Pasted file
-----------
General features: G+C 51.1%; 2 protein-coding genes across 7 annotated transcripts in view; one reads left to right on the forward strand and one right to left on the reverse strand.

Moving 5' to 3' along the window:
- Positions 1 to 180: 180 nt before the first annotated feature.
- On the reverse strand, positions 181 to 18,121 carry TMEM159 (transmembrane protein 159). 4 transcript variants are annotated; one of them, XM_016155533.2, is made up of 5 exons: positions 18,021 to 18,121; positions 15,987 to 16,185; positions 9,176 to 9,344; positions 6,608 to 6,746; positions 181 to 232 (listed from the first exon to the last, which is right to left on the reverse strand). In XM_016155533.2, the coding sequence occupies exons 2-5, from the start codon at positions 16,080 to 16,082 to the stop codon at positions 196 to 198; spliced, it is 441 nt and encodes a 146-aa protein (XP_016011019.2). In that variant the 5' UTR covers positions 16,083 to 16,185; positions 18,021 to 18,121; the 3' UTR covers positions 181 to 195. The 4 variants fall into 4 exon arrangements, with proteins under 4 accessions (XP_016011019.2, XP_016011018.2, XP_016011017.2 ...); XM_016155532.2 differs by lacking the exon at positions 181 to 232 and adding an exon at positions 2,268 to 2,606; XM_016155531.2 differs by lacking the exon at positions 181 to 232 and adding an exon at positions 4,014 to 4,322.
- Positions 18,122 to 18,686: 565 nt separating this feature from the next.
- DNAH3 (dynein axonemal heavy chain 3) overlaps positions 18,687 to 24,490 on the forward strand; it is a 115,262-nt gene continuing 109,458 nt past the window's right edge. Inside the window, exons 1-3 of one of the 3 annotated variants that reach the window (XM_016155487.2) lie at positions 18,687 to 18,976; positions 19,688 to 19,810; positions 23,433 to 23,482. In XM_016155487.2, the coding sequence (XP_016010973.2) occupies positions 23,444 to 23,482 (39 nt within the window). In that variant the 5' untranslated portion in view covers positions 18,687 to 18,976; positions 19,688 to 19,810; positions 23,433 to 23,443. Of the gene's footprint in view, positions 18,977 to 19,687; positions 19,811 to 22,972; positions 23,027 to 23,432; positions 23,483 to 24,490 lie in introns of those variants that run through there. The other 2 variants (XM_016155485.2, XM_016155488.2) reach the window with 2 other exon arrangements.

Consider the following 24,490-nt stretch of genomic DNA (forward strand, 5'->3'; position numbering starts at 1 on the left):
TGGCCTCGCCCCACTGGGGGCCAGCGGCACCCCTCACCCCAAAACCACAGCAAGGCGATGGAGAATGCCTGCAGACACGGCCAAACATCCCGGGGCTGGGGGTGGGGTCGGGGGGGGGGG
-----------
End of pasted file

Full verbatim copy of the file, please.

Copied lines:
General features: G+C 51.1%; 2 protein-coding genes across 7 annotated transcripts in view; one reads left to right on the forward strand and one right to left on the reverse strand.

Moving 5' to 3' along the window:
- Positions 1 to 180: 180 nt before the first annotated feature.
- On the reverse strand, positions 181 to 18,121 carry TMEM159 (transmembrane protein 159). 4 transcript variants are annotated; one of them, XM_016155533.2, is made up of 5 exons: positions 18,021 to 18,121; positions 15,987 to 16,185; positions 9,176 to 9,344; positions 6,608 to 6,746; positions 181 to 232 (listed from the first exon to the last, which is right to left on the reverse strand). In XM_016155533.2, the coding sequence occupies exons 2-5, from the start codon at positions 16,080 to 16,082 to the stop codon at positions 196 to 198; spliced, it is 441 nt and encodes a 146-aa protein (XP_016011019.2). In that variant the 5' UTR covers positions 16,083 to 16,185; positions 18,021 to 18,121; the 3' UTR covers positions 181 to 195. The 4 variants fall into 4 exon arrangements, with proteins under 4 accessions (XP_016011019.2, XP_016011018.2, XP_016011017.2 ...); XM_016155532.2 differs by lacking the exon at positions 181 to 232 and adding an exon at positions 2,268 to 2,606; XM_016155531.2 differs by lacking the exon at positions 181 to 232 and adding an exon at positions 4,014 to 4,322.
- Positions 18,122 to 18,686: 565 nt separating this feature from the next.
- DNAH3 (dynein axonemal heavy chain 3) overlaps positions 18,687 to 24,490 on the forward strand; it is a 115,262-nt gene continuing 109,458 nt past the window's right edge. Inside the window, exons 1-3 of one of the 3 annotated variants that reach the window (XM_016155487.2) lie at positions 18,687 to 18,976; positions 19,688 to 19,810; positions 23,433 to 23,482. In XM_016155487.2, the coding sequence (XP_016010973.2) occupies positions 23,444 to 23,482 (39 nt within the window). In that variant the 5' untranslated portion in view covers positions 18,687 to 18,976; positions 19,688 to 19,810; positions 23,433 to 23,443. Of the gene's footprint in view, positions 18,977 to 19,687; positions 19,811 to 22,972; positions 23,027 to 23,432; positions 23,483 to 24,490 lie in introns of those variants that run through there. The other 2 variants (XM_016155485.2, XM_016155488.2) reach the window with 2 other exon arrangements.

Consider the following 24,490-nt stretch of genomic DNA (forward strand, 5'->3'; position numbering starts at 1 on the left):
TGGCCTCGCCCCACTGGGGGCCAGCGGCACCCCTCACCCCAAAACCACAGCAAGGCGATGGAGAATGCCTGCAGACACGGCCAAACATCCCGGGGCTGGGGGTGGGGTCGGGGGGGGGGG